Sunday Telegraph: Be it fighting the occupation, sectarian bloodletting, or internecine squabbling with his fellow Shia, the fiery cleric Moqtada al-Sadr has waged war on almost every front in Iraq’s turbulent past five years. The Sunday Telegraph
By Kay Biouki in Tehran and Colin Freeman
Be it fighting the occupation, sectarian bloodletting, or internecine squabbling with his fellow Shia, the fiery cleric Moqtada al-Sadr has waged war on almost every front in Iraq’s turbulent past five years.
Now, though, the leader of the Mehdi Army militia is far away from the battlefield, having swapped Iraq for the peace of a seminary in neighbouring Iran.
Sadr, who at 35 is still a relative novice in clerical terms, has begun studying in the holy City of Qom, a centre of religious authority for 500 years and one that has produced some of the Shia faith’s most revered – and feared – leaders.
It was within Qom’s gleaming mosques that Ayatollah Khomeini lived for 10 years after leading Iran’s Islamic revolution in 1979, and here that the cleric Hassan Nasrallah studied before heading the Lebanese militia, Hizbollah.
Coalition officials believe Sadr has been visiting Qom on and off for much of the past 12 months, commuting twice a week with his bodyguards from a wealthy Tehran suburb.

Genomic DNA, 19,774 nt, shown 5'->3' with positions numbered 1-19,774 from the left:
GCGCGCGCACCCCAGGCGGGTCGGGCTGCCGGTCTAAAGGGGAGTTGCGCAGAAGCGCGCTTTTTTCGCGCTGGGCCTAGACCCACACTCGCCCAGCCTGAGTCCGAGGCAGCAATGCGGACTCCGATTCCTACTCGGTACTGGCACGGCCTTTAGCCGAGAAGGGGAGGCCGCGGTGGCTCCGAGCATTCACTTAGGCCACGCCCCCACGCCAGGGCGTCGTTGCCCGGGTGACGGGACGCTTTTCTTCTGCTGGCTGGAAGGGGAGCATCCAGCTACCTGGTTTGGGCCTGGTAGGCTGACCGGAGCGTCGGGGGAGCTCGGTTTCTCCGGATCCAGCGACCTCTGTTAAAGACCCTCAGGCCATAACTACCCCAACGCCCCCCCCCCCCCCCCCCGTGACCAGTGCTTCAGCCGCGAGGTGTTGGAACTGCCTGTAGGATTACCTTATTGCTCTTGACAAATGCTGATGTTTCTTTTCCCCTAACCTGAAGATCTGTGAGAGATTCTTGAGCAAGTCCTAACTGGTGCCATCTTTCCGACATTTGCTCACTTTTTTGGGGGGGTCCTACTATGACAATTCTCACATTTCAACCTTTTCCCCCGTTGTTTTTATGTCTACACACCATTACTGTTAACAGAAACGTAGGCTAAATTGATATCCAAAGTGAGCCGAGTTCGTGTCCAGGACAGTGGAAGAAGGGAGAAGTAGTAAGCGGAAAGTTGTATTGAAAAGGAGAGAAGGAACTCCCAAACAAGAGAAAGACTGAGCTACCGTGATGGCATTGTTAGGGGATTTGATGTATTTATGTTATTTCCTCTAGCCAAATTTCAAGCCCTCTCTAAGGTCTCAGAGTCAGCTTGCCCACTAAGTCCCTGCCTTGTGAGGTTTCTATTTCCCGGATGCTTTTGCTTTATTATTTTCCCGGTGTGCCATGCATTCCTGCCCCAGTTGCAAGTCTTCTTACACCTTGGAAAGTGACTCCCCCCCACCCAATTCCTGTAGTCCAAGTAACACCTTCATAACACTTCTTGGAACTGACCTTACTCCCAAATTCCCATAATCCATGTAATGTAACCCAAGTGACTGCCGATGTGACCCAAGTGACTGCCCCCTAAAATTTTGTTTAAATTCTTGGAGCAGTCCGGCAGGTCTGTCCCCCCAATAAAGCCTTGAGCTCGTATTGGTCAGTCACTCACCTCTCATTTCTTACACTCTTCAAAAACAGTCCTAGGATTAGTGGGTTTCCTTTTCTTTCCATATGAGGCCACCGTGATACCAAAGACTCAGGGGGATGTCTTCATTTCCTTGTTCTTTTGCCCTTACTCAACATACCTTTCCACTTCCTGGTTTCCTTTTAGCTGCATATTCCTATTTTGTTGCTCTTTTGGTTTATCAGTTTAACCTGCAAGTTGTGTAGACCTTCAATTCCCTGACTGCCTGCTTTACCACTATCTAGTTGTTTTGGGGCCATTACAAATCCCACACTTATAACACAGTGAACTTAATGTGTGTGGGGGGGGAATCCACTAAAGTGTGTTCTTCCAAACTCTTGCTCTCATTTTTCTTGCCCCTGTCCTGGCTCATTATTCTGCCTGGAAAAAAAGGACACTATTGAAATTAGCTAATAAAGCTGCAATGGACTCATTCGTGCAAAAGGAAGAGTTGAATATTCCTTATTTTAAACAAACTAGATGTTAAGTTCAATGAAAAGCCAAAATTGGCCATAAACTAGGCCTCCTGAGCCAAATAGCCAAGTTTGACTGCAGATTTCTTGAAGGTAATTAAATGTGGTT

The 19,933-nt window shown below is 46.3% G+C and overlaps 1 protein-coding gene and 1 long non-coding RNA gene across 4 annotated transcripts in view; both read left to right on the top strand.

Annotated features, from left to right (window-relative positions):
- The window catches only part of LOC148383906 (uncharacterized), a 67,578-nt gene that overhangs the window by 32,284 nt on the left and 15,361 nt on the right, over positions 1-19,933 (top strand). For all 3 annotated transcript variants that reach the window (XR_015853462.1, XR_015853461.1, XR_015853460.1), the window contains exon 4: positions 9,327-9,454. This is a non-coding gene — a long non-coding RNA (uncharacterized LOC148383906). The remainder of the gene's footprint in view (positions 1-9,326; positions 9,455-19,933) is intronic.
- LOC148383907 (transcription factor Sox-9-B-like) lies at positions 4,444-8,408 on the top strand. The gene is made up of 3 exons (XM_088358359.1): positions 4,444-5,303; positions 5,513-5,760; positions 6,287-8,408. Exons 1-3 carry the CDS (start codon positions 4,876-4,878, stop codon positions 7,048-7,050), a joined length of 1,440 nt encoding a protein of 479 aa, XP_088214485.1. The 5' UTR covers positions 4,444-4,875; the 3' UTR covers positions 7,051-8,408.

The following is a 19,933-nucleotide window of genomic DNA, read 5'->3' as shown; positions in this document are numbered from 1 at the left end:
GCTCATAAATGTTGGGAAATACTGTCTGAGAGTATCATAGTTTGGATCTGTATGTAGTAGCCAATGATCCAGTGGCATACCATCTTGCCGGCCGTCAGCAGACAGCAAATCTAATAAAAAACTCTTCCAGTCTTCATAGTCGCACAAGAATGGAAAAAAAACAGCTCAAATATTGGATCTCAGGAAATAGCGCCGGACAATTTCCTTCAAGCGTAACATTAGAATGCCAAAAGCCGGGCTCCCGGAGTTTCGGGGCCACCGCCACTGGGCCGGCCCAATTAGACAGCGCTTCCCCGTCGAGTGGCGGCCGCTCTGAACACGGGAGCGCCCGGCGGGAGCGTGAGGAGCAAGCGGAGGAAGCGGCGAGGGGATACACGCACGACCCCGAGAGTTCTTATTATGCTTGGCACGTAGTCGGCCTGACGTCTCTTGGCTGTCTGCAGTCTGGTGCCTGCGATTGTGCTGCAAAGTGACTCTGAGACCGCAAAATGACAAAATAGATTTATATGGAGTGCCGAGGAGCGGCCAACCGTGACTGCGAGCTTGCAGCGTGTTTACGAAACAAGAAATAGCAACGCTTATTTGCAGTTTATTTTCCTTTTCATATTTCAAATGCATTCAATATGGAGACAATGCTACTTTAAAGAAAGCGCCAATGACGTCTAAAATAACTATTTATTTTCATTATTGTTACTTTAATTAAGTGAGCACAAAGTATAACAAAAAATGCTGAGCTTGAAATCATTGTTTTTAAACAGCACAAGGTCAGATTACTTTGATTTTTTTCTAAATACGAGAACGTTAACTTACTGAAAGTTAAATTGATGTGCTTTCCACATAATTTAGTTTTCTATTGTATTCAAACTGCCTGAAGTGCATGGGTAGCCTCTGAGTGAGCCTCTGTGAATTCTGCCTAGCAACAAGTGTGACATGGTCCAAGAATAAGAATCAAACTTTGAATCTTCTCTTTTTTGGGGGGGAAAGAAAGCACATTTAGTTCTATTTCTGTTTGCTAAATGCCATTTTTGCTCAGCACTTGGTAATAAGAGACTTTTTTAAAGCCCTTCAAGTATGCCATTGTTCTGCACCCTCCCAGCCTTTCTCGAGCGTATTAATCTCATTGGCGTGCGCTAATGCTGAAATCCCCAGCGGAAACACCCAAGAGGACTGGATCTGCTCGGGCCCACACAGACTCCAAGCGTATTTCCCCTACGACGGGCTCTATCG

Neither Sadr’s followers nor the Iranian government have officially confirmed his presence there, but he has not been seen in public since May last year – a marked change from his previous leadership style in which he regularly said prayers before vast gatherings of followers.
While some claim he moved to Iran to escape either arrest by American forces or assassination by his many political enemies, others believe it marks a genuine attempt to consolidate his theological credentials.
He was born the son of Ayatollah Muhammed Sadeq al-Sadr, a greatly respected cleric from an influential Shia dynasty who was assassinated under Saddam Hussein.
When the regime collapsed, Moqtada al-Sadr inherited much of his father’s following, a constituency he has nurtured deftly through an aptitude for street politics.
But in the wider Shia hierarchy, where respect and power are directly related to the years spent studying the Koran, he has always been considered too inexperienced to be a convincing leader.
The course in Qom is designed to change that, elevating him from relative novice to fully-fledged ayatollah. It may take anything up to five years, although that, by Shia theological standards, is still just a crash course.
The recasting of Sadr as the pious man of books could not be further from his old role as warmongering militia-leader. Many hope it signals a move into more peaceful politics, a hunch supported by his continuing declaration of a ceasefire.
But should an Ayatallah Moqtada emerge from Qom, he will be a much more powerful figure than before, and a contender to take over from the Grand Ayatollah Ali-al Sistani as Iraq’s foremost Shia potentate. Nor will Sadr be the only one to benefit. In return for hosting him, Iran’s political leaders will be hoping that he always picks up the phone when they call.